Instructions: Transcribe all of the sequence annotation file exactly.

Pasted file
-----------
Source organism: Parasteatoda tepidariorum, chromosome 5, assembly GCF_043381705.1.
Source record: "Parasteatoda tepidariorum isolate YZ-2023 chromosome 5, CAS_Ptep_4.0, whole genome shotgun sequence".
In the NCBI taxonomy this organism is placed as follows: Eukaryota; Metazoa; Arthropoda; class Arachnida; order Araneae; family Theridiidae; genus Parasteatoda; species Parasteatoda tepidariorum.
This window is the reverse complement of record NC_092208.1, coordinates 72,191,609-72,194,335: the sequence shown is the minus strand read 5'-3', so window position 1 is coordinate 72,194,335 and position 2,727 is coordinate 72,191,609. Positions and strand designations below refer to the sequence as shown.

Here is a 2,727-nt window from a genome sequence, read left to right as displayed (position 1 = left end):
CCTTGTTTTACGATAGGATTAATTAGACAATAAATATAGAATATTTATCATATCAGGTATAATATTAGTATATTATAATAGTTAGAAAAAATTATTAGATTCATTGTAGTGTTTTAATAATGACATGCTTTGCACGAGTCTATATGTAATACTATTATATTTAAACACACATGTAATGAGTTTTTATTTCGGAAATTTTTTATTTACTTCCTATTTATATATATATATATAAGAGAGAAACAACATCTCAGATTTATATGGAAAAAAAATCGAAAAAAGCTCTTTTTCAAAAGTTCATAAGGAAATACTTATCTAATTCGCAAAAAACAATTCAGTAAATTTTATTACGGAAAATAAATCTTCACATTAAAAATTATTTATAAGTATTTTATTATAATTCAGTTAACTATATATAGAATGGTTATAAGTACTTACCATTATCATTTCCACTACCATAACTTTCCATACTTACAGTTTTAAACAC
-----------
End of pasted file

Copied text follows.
Source organism: Parasteatoda tepidariorum, chromosome 5, assembly GCF_043381705.1.
Source record: "Parasteatoda tepidariorum isolate YZ-2023 chromosome 5, CAS_Ptep_4.0, whole genome shotgun sequence".
In the NCBI taxonomy this organism is placed as follows: Eukaryota; Metazoa; Arthropoda; class Arachnida; order Araneae; family Theridiidae; genus Parasteatoda; species Parasteatoda tepidariorum.
This window is the reverse complement of record NC_092208.1, coordinates 72,191,609-72,194,335: the sequence shown is the minus strand read 5'-3', so window position 1 is coordinate 72,194,335 and position 2,727 is coordinate 72,191,609. Positions and strand designations below refer to the sequence as shown.

Here is a 2,727-nt window from a genome sequence, read left to right as displayed (position 1 = left end):
CCTTGTTTTACGATAGGATTAATTAGACAATAAATATAGAATATTTATCATATCAGGTATAATATTAGTATATTATAATAGTTAGAAAAAATTATTAGATTCATTGTAGTGTTTTAATAATGACATGCTTTGCACGAGTCTATATGTAATACTATTATATTTAAACACACATGTAATGAGTTTTTATTTCGGAAATTTTTTATTTACTTCCTATTTATATATATATATATAAGAGAGAAACAACATCTCAGATTTATATGGAAAAAAAATCGAAAAAAGCTCTTTTTCAAAAGTTCATAAGGAAATACTTATCTAATTCGCAAAAAACAATTCAGTAAATTTTATTACGGAAAATAAATCTTCACATTAAAAATTATTTATAAGTATTTTATTATAATTCAGTTAACTATATATAGAATGGTTATAAGTACTTACCATTATCATTTCCACTACCATAACTTTCCATACTTACAGTTTTAAACAC